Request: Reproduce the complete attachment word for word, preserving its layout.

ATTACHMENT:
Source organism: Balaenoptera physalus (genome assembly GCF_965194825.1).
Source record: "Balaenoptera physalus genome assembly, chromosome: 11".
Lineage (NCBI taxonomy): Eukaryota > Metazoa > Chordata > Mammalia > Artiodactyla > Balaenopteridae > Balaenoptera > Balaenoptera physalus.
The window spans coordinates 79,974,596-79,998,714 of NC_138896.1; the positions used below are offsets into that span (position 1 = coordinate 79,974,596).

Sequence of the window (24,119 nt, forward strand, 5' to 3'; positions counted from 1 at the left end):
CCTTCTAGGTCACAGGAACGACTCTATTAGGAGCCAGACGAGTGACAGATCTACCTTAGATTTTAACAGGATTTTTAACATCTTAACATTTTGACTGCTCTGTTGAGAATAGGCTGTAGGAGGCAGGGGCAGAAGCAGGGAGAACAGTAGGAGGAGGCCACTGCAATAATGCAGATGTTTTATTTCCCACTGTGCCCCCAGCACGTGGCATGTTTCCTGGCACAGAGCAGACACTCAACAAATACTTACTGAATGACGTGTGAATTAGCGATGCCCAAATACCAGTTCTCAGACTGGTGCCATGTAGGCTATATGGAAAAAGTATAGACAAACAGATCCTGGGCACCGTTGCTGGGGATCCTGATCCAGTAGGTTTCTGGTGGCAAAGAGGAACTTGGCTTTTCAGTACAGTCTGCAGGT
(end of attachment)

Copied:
Source organism: Balaenoptera physalus (genome assembly GCF_965194825.1).
Source record: "Balaenoptera physalus genome assembly, chromosome: 11".
Lineage (NCBI taxonomy): Eukaryota > Metazoa > Chordata > Mammalia > Artiodactyla > Balaenopteridae > Balaenoptera > Balaenoptera physalus.
The window spans coordinates 79,974,596-79,998,714 of NC_138896.1; the positions used below are offsets into that span (position 1 = coordinate 79,974,596).

Sequence of the window (24,119 nt, forward strand, 5' to 3'; positions counted from 1 at the left end):
CCTTCTAGGTCACAGGAACGACTCTATTAGGAGCCAGACGAGTGACAGATCTACCTTAGATTTTAACAGGATTTTTAACATCTTAACATTTTGACTGCTCTGTTGAGAATAGGCTGTAGGAGGCAGGGGCAGAAGCAGGGAGAACAGTAGGAGGAGGCCACTGCAATAATGCAGATGTTTTATTTCCCACTGTGCCCCCAGCACGTGGCATGTTTCCTGGCACAGAGCAGACACTCAACAAATACTTACTGAATGACGTGTGAATTAGCGATGCCCAAATACCAGTTCTCAGACTGGTGCCATGTAGGCTATATGGAAAAAGTATAGACAAACAGATCCTGGGCACCGTTGCTGGGGATCCTGATCCAGTAGGTTTCTGGTGGCAAAGAGGAACTTGGCTTTTCAGTACAGTCTGCAGGT